A threeman jury has two members each of whom independently has probability \(p\) of making the correct decision and a third member who flips a coin for each decision (majority rules) A oneman jury has probability \(p\) of making the correct decision. Which jury has the better probability of making the correct decision? ^{1}
Solution
The winning outcomes for the first scenario (three juris) are:
outcome  probability 

\(A_0B_1C_1\)  \(\frac{1}{2}(1p)~p\) 
\(A_1B_0C_0\)  \(\frac{1}{2}(1p)~p\) 
\(A_1B_1C_0\)  \(\frac{1}{2}p^2\) 
\(A_1B_1C_1\)  \(\frac{1}{2}p^2\) 
Hence, the probability of a correct decision is given by:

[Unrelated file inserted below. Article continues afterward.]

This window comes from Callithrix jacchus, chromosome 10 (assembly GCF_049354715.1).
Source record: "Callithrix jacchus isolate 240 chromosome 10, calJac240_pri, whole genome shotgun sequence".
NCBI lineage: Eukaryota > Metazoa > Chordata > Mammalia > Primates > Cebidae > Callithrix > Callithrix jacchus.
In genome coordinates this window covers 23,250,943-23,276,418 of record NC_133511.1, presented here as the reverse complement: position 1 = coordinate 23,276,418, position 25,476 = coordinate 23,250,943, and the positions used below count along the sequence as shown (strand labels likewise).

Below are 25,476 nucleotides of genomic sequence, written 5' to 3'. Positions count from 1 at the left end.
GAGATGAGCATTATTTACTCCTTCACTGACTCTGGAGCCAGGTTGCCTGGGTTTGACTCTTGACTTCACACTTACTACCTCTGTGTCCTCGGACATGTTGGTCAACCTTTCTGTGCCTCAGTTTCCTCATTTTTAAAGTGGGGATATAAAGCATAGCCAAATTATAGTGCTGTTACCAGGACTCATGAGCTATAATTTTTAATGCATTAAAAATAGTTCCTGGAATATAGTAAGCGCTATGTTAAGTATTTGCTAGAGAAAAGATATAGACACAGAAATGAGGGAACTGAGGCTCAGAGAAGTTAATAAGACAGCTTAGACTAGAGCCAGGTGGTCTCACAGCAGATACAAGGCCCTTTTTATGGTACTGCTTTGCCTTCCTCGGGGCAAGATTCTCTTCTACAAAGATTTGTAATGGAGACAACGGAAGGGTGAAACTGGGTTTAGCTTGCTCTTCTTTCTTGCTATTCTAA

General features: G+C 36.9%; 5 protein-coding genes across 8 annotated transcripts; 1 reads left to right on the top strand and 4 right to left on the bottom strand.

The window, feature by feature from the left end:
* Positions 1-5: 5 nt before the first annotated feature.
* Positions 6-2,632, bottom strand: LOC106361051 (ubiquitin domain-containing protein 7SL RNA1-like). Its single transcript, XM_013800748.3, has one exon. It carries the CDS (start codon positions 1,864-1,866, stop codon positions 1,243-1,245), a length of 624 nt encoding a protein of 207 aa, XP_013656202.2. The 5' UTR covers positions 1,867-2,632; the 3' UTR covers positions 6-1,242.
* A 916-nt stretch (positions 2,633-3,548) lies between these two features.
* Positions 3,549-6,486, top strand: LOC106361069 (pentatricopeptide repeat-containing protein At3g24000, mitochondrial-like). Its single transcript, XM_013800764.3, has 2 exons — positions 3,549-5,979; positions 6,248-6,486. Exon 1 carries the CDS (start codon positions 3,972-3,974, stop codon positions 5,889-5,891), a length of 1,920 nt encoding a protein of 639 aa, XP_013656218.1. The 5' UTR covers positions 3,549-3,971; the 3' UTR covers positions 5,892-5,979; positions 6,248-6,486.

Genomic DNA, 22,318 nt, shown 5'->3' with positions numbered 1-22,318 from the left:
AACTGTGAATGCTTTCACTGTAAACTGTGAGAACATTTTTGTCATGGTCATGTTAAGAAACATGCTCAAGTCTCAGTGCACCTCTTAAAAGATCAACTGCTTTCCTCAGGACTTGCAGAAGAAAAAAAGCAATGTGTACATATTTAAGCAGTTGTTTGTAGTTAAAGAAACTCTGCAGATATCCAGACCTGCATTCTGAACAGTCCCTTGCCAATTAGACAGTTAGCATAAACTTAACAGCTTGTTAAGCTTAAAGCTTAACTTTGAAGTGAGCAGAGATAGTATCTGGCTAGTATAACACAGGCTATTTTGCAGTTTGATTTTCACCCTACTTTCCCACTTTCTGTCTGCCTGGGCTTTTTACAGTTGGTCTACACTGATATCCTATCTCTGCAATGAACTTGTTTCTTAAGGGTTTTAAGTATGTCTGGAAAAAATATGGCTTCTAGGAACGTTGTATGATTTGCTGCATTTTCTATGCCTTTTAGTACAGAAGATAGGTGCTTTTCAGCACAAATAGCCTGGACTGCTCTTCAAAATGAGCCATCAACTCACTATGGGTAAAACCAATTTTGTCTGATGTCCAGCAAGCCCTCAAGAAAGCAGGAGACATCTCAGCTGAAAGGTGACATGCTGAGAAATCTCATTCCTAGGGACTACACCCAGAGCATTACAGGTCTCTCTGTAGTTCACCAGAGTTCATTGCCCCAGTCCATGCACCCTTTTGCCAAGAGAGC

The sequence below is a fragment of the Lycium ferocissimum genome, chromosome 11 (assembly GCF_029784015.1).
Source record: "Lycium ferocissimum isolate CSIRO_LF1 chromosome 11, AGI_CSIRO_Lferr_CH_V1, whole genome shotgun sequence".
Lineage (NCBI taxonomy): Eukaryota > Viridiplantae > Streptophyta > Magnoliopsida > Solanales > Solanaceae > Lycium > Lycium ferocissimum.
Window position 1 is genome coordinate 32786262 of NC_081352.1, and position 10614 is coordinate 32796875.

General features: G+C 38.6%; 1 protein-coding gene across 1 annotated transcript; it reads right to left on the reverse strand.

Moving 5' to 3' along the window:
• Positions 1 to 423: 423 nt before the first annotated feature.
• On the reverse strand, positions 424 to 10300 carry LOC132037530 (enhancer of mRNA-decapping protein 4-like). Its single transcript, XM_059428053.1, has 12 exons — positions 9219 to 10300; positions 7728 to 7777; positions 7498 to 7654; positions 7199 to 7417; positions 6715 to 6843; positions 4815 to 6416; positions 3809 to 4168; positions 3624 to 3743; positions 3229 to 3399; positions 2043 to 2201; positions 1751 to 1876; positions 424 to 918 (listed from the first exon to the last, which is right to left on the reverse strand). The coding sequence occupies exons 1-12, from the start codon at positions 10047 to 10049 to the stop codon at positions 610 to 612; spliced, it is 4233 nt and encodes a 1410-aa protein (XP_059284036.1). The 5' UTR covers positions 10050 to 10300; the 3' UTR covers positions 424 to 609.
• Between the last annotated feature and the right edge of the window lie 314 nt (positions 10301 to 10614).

\[\begin{align} 2\frac{1}{2}(1p)~p + 2\frac{1}{2}p^2 & = (1p)~p + p^2 \\ & = p  p^2 + p^2 \\ & = p \end{align}\]The two scenarios are strictly equivalent.
Intuition
Half the times the flippant member agrees with the first member. In these cases the conditional probability of a correct decision is \(p\). The other half it agrees with the second member, where the conditional probability is also \(p\), thus \(\frac{1}{2}p + \frac{1}{2}p = p\).

This is problem 3 of Frederick Mosteller’s “Fifty Challenging Problems in Probability”. ↩︎